"You know, Sen. Clinton is more favored in Pennsylvania,” he added, “and I'm right now a little more favored in North Carolina, so Indiana right now may end up being the tiebreaker."
The "tiebreaker" comment has been seized upon, which has tended to put even more emphasis on Indiana. In retrospect, probably not terribly smart politically for Obama to raise the bar on one state, especially when you possess all the "it's over" arguments. With that said, there is really no reason why Obama can't win Indiana, when you add up the intangibles, the demographics, it really is a "fair" state for both sides.
If you look at the polls, you see a statistical deadheat, no sense that one side has any real advantage heading into the final 10 days of campaigning. What I am saying, there are no built-in excuses for either campaign, no rational reason to not see Indiana as competitive and telling.
Should Obama win in North Carolina and Indiana May 6, Clinton will be forced to drop out, it's just that simple. Should Clinton win Indiana and keep it relatively close in North Carolina, then the emerging concerns about Obama are elevated, fair agreement that we enter a real period of unknown.
I was struck by Howard Dean's recent comments, which represent a clear departure from his pre-Penn rhetoric:
The Democrats’ national chairman, Howard Dean, told The Financial Times in an article on Friday: “I think the race is going to come down to the perception in the last six or eight races of who the best opponent for McCain will be. I do not think in the long run it will come down to the popular vote or anything else.”h/t Wise Law Blog
Dean basically acknowledges that the last "six or eight races" will gel "perception" about who is best suited to lead the Democrats. Who can win, as opposed to who has pledged delegates, who has popular vote. As pointed out in the link, Dean does Clinton a favor with this frame. On the other hand, as I've said all along, Obama just needs to win some crucial primaries in the last half of this primary season to end all the debate, his fate is very much in his own hands.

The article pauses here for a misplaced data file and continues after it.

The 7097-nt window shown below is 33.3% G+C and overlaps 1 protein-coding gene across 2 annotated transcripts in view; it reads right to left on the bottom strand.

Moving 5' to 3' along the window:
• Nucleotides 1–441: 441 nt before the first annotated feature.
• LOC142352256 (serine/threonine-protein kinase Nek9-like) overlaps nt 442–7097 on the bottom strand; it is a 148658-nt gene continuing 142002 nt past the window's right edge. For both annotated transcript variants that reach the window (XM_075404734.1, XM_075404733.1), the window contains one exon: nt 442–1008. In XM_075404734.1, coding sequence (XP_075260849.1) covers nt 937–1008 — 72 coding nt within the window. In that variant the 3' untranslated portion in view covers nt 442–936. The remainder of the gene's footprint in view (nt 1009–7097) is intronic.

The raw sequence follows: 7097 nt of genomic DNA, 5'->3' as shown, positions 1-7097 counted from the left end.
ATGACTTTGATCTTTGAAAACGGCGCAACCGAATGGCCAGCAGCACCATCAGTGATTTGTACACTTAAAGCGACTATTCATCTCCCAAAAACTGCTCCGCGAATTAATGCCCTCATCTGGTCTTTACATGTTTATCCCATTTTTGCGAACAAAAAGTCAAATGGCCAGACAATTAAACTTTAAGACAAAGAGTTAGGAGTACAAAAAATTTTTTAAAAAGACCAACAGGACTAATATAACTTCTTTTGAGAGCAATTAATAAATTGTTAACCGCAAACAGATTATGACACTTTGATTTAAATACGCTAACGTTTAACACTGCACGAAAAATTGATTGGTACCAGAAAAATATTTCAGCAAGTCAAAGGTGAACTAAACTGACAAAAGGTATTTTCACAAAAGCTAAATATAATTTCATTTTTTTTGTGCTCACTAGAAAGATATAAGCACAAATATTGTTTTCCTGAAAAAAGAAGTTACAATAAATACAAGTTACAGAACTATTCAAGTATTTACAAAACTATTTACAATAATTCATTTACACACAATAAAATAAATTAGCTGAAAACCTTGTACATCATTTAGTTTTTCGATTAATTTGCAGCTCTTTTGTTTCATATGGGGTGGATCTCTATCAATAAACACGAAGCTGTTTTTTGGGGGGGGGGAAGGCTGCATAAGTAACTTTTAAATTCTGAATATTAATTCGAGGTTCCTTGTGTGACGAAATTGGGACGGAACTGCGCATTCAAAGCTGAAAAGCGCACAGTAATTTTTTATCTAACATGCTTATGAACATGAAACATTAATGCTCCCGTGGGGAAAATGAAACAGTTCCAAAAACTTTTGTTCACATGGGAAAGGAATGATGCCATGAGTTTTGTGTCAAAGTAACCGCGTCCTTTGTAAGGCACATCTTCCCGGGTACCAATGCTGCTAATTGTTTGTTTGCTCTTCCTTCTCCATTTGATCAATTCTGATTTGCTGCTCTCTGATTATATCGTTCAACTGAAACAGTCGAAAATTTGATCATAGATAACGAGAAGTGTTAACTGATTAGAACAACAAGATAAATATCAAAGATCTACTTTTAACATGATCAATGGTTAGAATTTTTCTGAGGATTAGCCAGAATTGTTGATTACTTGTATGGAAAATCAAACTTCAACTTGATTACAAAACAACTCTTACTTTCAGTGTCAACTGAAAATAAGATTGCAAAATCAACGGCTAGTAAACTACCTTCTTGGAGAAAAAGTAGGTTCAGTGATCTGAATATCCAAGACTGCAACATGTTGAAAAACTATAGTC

If the debate becomes one of electability, recent history would tend to favor Obama, the perception that he can draw independents, expand the Democrats base. As we move forward, that earlier truth is becoming less apparent, the earlier Obama advantage looks largely muted. Gallup has the race tied, with Clinton actually doing better in the head to head with McCain, for the first time that I can remember. A recent Newsweek poll, which had Obama up 19 points a week ago, is down to 7, with some concerning internals for Obama. Even more concerning, Obama's appeal to independents appears on the wane, no real advantage over Clinton:
Obama vs McCain:
Independents 45-43 for Obama
Clinton vs McCain:
Independents 45-44 for McCain
The supposed strong suit, appeal to the mushy middle, isn't really an advantage. Couple that fact with a growing problem with white voters, a disturbing racial pattern, and you may see cause for concern. Important to remember that African American voters make up a much larger percentage of Democratic primary voters, than they do a general election, nevermind the fact that in many states, the high population come in firm RED terrority.
That's the backdrop, which does lend credence to the Indiana as "tiebreaker" idea. It really provides an excellent opportunity for Obama to quell the concerns, secure the nomination, move forward. There are no real excuses, Obama has many advantages that work in his favor, enough to counter the pro-Hillary state argument. Indiana is a good measure, and I put more faith in a result there, than I do all the spin coming from both camps. Win Indiana, Texas, Ohio and Pennsylvania are forgotten, Obama seals the deal. Lose Indiana, delegates aside, one has to wonder what is happening, the inevitable one losing key contest after key contest to Mrs. "No Chance". That's ridiculous on every level, there is no reason why Obama shouldn't win, no reason to fluff off the later voters as somehow irrelevant.
Knock her out, or give Clinton life, ultimately Obama controls the narrative. No excuses, no spin, just win Indiana. Seems a reasonable frame, and really there is no reason why the supposed presumptive nominee shouldn't win, in a state that oozes "fair contest".